See Coast Guard rescue oil rig crew
01:59 - Source: CNN

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NEW: Alaska official says the state is looking for signs of environmental damage

The grounded drilling barge Kulluk shows no sign of leaking fuel, the Coast Guard says

A tug had to set the rig free during a severe storm Monday

The rig's crew of 18 evacuated on Saturday

CNN  — 

Coast Guard aircraft have found no sign of a spill from a Royal Dutch Shell oil drilling barge that ran aground off a southern Alaska island during a fierce winter storm, authorities reported Tuesday.

The 266-foot Kulluk “is sound. There is no sign of a breach of the hull. There is no sign of a release of any product,” Coast Guard Capt. Paul Mehler III told reporters Tuesday afternoon.

Mehler said the Kulluk had about 143,000 gallons of diesel fuel and 12,000 gallons of combined lube oil and hydraulic fluid on board. The rig – a key part in Shell’s controversial Arctic oil exploration project – ran aground off uninhabited Sitkalidak Island, about 200 miles south of Anchorage, on Monday night.

The Kulluk had been working in the Beaufort Sea, off Alaska’s North Slope, until October. It was being towed back to its winter home in Seattle when it ran into a severe storm off the Alaskan coast. The Coast Guard evacuated its 18-man crew Saturday night, and it drifted for 10 hours on Sunday after the tug that was towing it lost power.

Monday night, tug crews had to cut the rig loose during a storm that whipped up 24-foot waves, leading to its grounding.

Crews battle harsh weather trying to tow drilling unit to Alaska harbor

Sean Churchfield, Shell’s Alaska operations manager, said Tuesday that the rig “is upright, rocking with a slow motion, and is stable” – but he added, “There is still a lot of work to be done to bring this to a safe conclusion.”

Three people suffered minor injuries over the past few days, but have already returned to work, Churchfield said.

The rig was aground in an area of Ocean Bay, where water depth is 32 feet to 48 feet. A joint command has been set up to handle salvage efforts, but ongoing bad weather has kept crews from getting aboard the vessel, Mehler said.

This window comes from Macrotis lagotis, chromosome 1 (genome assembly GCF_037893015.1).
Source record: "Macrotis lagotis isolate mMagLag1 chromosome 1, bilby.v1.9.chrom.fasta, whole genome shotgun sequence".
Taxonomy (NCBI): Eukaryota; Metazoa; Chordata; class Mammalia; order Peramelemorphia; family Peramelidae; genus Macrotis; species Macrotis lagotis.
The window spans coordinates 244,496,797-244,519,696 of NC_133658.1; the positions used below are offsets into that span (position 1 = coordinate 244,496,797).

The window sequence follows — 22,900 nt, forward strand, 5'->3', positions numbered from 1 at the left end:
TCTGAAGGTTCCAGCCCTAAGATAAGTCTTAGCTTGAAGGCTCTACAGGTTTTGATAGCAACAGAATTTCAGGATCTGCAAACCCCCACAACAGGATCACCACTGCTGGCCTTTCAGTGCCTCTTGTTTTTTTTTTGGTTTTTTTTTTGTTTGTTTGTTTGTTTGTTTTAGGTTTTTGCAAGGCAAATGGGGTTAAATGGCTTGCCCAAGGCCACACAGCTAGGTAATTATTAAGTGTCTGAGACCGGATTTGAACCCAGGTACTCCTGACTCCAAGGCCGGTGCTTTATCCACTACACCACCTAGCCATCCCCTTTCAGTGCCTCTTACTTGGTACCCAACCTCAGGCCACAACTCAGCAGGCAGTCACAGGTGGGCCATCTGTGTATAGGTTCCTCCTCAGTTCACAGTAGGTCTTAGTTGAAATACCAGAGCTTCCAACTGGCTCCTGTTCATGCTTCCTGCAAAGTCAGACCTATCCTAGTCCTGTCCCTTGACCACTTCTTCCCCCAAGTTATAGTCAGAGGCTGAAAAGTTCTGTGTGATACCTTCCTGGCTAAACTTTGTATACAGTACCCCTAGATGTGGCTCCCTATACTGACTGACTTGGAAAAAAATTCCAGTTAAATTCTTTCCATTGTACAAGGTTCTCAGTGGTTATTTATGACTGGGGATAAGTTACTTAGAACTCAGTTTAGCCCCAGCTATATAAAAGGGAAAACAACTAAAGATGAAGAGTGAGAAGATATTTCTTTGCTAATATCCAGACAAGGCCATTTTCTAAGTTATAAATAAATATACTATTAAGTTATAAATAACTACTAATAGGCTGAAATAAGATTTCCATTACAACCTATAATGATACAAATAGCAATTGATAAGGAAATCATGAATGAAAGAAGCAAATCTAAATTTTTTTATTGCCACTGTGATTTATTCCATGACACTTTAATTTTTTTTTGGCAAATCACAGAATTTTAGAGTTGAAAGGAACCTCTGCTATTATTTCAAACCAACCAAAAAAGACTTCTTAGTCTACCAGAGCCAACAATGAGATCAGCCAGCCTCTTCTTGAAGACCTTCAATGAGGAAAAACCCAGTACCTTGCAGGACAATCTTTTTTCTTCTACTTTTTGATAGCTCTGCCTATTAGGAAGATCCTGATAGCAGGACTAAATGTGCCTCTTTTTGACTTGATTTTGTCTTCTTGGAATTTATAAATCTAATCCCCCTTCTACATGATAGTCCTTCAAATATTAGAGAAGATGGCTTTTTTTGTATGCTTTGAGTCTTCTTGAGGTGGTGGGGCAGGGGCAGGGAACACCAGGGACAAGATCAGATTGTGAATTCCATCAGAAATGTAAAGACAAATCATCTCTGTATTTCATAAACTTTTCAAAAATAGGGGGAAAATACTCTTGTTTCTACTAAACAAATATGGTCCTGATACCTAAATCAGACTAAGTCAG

Weather conditions were expected to improve through the rest of the week, with seas subsiding from 24 feet Tuesday to 11 feet by Friday, according to the National Weather Service.

Most of the nearby shore is owned by a native Alaskan corporation on adjacent Kodiak Island, said Steven Russell, of Alaska’s Department of Environmental Conservation. State officials are working with residents to watch out for any environmental damage from the grounding, he said. As of Tuesday, “we have no indications of environmental or wildlife impact,” Russell said.

Shell’s Arctic exploration plans caused widespread concern among environmentalists and were held up after BP’s Deepwater Horizon disaster in the Gulf of Mexico. Eskimo activist Caroline Cannon, one of Shell’s toughest critics, said she fears a spill from the Kulluk could harm fish and wildlife in the area.

Shell rig accident off Alaska shows dangers of drilling in Arctic

“It’s a scary thought you know, because our food chain is out there. Our people rely on our food,” she said.

Shell says it’s working at far less depth and lower pressures than the BP well that erupted off Louisiana, killing 11 men aboard and unleashing an undersea gusher that took three months to cap. The fuel on board the rig is used to power equipment and is not the result of the drilling operations Shell conducted off the North Slope, on the opposite side of the vast state from where the Kulluk now rests.

The U.S. Geological Survey estimates more than 90 billion barrels of oil and nearly 1,700 trillion cubic feet of natural gas may be recoverable by drilling. And the shrinking of the region’s sea ice – which hit record lows in 2012 – has created new opportunities for energy exploration in the region.

Climate researchers say that a decrease in sea ice is a symptom of a warming climate, caused largely by the combustion of carbon-rich fossil fuels. The science is politically controversial but generally accepted as fact by most scientists.

CNN’s Paul Vercammen contributed to this report.